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des cretes 2009You know you pay a premium. Each of London’s top department stores have excellent wine departments where the ambiance, the quality and the expertise warrant spending that little extra, even if only for a ‘special occasion’ wine. Selfridge’s, Harvey Nics, Fortnum and Mason, Harrods – so seldom mentioned in wine columns. Which foodie cannot be seduced by the decadence of the Harrods food hall or wine lover by the Wine Shop?

Last November The Wine Shop at Harrods received a revamp. Now occupying 7000 square feet of retail space with shelving offering a range of 3,000 wines, champagnes and spirits. One can indeed ‘nip into’ Harrods to pick up a £2500 bottle of Taylors Port but there is much more to entice.
The departments revamp turns the focus onto “lifestyle and education” – a dedicated tasting room, echoing a traditional wine cellar, is to be the venue for a series of consumer tastings (Tuesday the 15th of February sees an exciting sounding tasting of Rhone blends exclusively from outside France. The 22nd March session, also a Tuesday, has a bio-dynamic wines tasting. Tickets for both cost £30 running from 7pm-9pm). There is also a tasting bar with charcuterie and cheeses from the famed food halls matched with a varying range of 18 wines.

While Harrods might conjure impressions of tradition, of old-style retailing, dusty bottles of old Clarets or rare Burgundies (did someone mention stuffy? intimidating?) there is actually a varied and eclectic wine offering. There are wines from Slovenia and Japan for example, in addition to those cult (read expensive) wines from across the globe. These, incidentally are housed in a temperature-controlled, glass-walled, walk-through vault. Good for a wine-nerd to salivate over, if a little out of many a person’s budget.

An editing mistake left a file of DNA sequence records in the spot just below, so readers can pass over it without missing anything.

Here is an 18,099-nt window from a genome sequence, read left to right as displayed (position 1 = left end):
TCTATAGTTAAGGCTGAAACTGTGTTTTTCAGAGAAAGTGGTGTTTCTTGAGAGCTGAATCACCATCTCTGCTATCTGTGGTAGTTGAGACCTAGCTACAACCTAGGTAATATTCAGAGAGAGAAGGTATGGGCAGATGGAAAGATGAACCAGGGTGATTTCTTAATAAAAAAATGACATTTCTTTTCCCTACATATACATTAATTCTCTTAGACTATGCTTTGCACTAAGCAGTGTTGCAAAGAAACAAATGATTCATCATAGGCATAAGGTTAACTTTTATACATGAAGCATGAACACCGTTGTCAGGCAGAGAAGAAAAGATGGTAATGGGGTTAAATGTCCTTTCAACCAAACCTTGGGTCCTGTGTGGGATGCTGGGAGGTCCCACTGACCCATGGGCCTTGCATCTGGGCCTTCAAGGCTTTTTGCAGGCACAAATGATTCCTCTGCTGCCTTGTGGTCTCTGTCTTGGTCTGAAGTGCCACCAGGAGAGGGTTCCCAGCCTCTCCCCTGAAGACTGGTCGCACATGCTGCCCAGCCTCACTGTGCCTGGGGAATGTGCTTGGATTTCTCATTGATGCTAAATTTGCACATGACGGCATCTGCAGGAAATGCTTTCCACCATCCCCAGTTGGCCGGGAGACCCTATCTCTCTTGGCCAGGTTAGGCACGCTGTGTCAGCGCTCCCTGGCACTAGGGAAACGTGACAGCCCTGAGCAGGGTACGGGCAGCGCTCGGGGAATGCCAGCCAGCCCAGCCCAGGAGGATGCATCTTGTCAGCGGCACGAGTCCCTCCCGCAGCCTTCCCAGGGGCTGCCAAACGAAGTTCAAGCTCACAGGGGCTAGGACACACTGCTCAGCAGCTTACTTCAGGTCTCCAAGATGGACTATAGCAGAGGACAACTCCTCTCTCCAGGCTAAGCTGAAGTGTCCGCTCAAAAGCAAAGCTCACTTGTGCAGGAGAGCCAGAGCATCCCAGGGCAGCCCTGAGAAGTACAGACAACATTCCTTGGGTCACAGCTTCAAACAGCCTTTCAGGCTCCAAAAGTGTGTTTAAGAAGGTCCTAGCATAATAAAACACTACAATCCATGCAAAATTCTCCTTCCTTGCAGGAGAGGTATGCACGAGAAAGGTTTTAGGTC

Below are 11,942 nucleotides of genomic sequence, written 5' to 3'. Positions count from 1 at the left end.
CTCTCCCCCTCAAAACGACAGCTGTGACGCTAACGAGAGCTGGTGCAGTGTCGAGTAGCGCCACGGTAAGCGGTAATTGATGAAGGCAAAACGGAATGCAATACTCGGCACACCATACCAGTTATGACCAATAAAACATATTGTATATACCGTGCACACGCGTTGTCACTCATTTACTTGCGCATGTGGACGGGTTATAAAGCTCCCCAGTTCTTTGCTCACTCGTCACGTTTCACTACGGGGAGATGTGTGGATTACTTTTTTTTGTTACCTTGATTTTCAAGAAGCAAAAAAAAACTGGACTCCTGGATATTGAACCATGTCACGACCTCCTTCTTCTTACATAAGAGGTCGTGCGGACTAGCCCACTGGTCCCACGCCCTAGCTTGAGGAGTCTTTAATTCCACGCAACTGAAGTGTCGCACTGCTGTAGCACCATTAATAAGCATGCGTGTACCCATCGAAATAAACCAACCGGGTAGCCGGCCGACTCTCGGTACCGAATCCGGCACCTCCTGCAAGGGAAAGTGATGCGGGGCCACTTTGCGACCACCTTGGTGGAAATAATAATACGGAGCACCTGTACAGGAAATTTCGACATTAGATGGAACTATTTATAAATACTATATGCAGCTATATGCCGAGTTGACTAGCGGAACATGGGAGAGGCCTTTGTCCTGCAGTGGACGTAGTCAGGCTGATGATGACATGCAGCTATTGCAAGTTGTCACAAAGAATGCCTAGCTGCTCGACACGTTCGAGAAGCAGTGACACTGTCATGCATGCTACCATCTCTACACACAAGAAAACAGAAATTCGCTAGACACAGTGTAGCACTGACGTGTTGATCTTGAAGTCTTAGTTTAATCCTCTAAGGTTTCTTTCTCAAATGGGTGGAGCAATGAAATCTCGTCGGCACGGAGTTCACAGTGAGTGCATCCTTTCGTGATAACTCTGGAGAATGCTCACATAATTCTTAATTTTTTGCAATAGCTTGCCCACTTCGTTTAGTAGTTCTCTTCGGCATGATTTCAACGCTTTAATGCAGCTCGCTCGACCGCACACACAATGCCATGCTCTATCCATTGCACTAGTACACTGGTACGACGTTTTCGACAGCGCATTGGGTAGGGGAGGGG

Realistic purchases abound though. They have special offers too. Until next Monday you can pick up a bottle of Domaine Cazes Notre Dames Des Anges 2008 with five pounds knocked off the price (£24.50 down from £29.95), the same producers amazing Cuveé Aimé 1978 Rivesaltes is at £115 down from £140. More affordable is the

Domaine des Crêtes Marsanne Roussanne 2009 (down to £6.95 from £8.75).
Domaine Cazes is the largest French bio-dynamic wine estate having moved to organic and bio-dynamic viticulture back in 1997; Emmanuel Cazes being the fourth generation of his family to oversee production as wine maker.

The Cazes Notre Dames Des Anges 2008 [Adegga / Snooth] is a fantastic wine. The blend of Grenache, Carignan, Syrah and Mourvèdre bursts out of the glass offering black fruits laced with spice. The palate is rounded, generously flavoured (those deep black fruits again with the addition of vanilla, a savoury edge and currants plus an inky burst on the finish) nicely smooth and softly tannic. 14% alcohol. Calls for robust meaty stews, venison, a chunk of cheddar or a decent steak pie.

Domaine des Crêtes is another family owned estate with 150 hectares of vines surrounding a 12th century Minerviois château. This white, Domaine des Cretes Vin de Pays d’Oc 2008, [Adegga / Snooth] a blend of Marsanne and Roussanne , is a full, rounded little number. A richness initially with citrus/lemon flavours, tempered by a nice slew of acidity and a herb-dominated finish. A little barrel-fermentation adds an interesting complexity. Not the most complex or textural wine but an absolute blast with a roast chicken! 14% alcohol.

notre dame angers 2008

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